Are Unitarian Universalists leaven for America?

“The kingdom of heaven is like leaven that a woman took and hid in three measures of flour, till it was all leavened.” Matthew 13:33 

The Pew Forum on Religion and Public Life has reported its findings yesterday regarding religious tolerance in the New York Times.   The story stated, ” … 70 percent of Americans affiliated with a religion or denomination said they agreed that ‘many religions can lead to eternal life,’ including majorities among Protestants and Catholics.  Among Evangelical Christians, 57 percent agreed with the statement, and among Catholics, 79 percent did.  Among minority faiths, more than 80 percent of Jews, Hindus, and Buddhists, agreed with the statement, and more than half of Muslims did.”

God and Diplomacy

The findings as reported does not indicate if this tolerance in other’s religious beliefs is a shift from intolerance or if Americans were always more tolerant of religious beliefs?   The question for me, is what role, if any,  did Unitarian Universalist’s play in this attitude?  As a faith, Unitarian Universalists acceptance in right of conscience, in the personal quest for truth and meaning, has meant that we recognize that all faith journeys are valid for salvation, regardless of how we might define the word salvation. 

While it may be presumptuous to think that our minority faith has had any impact on the larger whole towards tolerance, does presumption mean it is therefore beyond consideration?  Long before I became an official Unitarian Universalist, I was always impressed with the Unitarian Universalists that I knew with their openness and acceptance of other point of views.  Unitarian Universalists seemed to role model this concept for me in ways that my conservative charismatic Christian faith did not. 

And not that my charismatic Christian friends were not tolerant of others, they were but it was done in the arrogant tolerance sort of way.  I mean there was always this ‘I will tolerate your position because you simply don’t know better yet’ attitude.  Once you knew better and you decided to reject their message, all tolerance bets were off.    While Unitarian Universalists are not immune to this sort of arrogance, we tend to be aware of its tendency and confront it because deep down we also know that humanly we only have a piece of the universal truth.  And not a very big piece at that.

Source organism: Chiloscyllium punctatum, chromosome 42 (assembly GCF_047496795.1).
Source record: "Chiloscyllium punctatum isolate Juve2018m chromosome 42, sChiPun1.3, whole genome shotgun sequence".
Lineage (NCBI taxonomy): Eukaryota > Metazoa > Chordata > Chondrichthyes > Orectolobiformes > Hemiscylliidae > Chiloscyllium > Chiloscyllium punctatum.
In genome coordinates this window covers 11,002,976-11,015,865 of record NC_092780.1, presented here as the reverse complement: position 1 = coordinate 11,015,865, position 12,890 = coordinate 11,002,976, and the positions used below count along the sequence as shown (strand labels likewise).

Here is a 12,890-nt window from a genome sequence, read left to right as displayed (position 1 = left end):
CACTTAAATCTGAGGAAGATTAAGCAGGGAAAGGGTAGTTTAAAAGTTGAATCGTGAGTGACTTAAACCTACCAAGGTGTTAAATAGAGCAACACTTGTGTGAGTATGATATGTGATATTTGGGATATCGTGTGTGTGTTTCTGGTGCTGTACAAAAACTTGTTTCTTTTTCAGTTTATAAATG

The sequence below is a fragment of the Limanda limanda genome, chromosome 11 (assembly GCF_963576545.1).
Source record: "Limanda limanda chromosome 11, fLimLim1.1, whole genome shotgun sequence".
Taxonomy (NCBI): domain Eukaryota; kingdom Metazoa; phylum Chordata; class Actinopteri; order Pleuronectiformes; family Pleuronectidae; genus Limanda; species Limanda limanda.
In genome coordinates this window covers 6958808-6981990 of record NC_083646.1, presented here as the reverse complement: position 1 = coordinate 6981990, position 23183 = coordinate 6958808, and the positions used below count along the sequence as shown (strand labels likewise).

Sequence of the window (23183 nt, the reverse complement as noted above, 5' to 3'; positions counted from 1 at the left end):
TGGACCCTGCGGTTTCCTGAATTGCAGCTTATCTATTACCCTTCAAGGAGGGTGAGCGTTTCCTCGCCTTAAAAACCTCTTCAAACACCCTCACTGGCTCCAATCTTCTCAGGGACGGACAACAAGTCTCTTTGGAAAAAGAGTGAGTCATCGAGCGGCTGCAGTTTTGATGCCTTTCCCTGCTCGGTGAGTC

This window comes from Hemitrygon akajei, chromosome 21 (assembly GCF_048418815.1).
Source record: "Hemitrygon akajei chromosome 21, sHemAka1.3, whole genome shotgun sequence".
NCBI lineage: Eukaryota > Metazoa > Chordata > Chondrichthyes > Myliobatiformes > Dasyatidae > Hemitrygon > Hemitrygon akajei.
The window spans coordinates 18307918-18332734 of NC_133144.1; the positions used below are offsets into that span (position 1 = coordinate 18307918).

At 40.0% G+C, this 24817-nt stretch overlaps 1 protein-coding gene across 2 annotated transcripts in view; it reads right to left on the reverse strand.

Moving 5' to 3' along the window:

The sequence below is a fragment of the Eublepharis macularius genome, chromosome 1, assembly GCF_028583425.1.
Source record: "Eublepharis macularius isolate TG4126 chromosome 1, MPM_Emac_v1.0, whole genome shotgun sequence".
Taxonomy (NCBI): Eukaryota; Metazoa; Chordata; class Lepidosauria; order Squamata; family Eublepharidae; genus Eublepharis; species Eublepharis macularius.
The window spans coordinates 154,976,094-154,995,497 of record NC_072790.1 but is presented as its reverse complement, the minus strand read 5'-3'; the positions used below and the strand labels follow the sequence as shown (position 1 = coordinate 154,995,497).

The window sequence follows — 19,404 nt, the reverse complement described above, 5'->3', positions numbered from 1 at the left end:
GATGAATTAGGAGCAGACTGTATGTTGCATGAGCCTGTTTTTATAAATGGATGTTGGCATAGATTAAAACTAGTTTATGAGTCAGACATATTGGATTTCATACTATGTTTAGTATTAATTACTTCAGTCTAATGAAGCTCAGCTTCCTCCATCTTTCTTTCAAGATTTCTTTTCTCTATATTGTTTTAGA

We tend to embrace the wisdom of Buddha, where he tells the story of four blind men trying to describe what an elephant [metaphor for Truth] looks like.  An elephant is like a trunk of a tree…  no no an elephant is like a huge wall… no no an elephant is like a whip…  NO! You are all wrong, an elephant is like a serpentining serpent…  All were correct in their experiences of the elephant; legs, body, tail, and trunk.  We each may have a piece of the Truth but our limited experiences and senses fail to see the whole picture.  This is one important reason why we need to be in community with each other so we can hear others experiences of Truth in the hopes of enlarging our conception of our elephant. 

Even if, American’s have generally had a broad tolerance for other faiths, in what ways can Unitarian Universalists be the leaven that leavens the whole of America?  Jesus stated this is what the Kingdom of Heaven was like; placing leaven (yeast) in flour and soon it was all leavened with yeast.  We can live our lives like that.  Our values, our principles that we seek to uphold, can be leaven for the society in which we live.  Blessings,  

 

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3 Comments

  1. From where I stand I think that I have reasonable grounds to suggest that Unitarian*Universalism aka U*Uism, and what UUA Presidential candidate Rev. Peter Morales calls the “tiny, declining, fringe religion”, is more likely to be the matzah bread aka matzo bread of religion in American. . . Let’s not forget those fundamentalist atheist “Humanist” U*Us who deny the very existence of the “elephant” and assert that belief in that “elephant” is “primitive”.

  2. I hope you are right about the leaving effect. I see some signs of it as well. Last week I filmed an event, a big gathering of various churches, synagogues and Islamic groups under the umbrella of the newly founded http://webelievecolorado.org group. One of the board members and key instigators: Jefferson Unitarian’s Rev. Nathan Woodliff-Stanley (and I think before him Peter Morales was a key player in the Interfaith Alliance out of which this grew.) WeBelieveColorado was modeled after a similar group in Ohio and tries to refocus the attention of both politicians and the media on those religious folks whose doctrines call to work for the common good.
    However, I also think that the figures clearly show that we are in fact tiny, declining, and fringe. I bake with yeast – if the water you add is too hot it’ll kill the yeast. I don’t think it’ll necessarily happen to us, but insignificance except in a few lucky places for a religion that has so much to offer is just plain pitiful.

  3. Folks from Mississippi will be interested in reading about the newly formed group WeBelieveColorado as Rev. Nathan Woodliff-Stanley is a former member of the Unitarian Universalist Church of Jackson, MS. He recently was in Mississippi for a visit and the congregation enjoyed hearing his journey in the ministry. Blessings,


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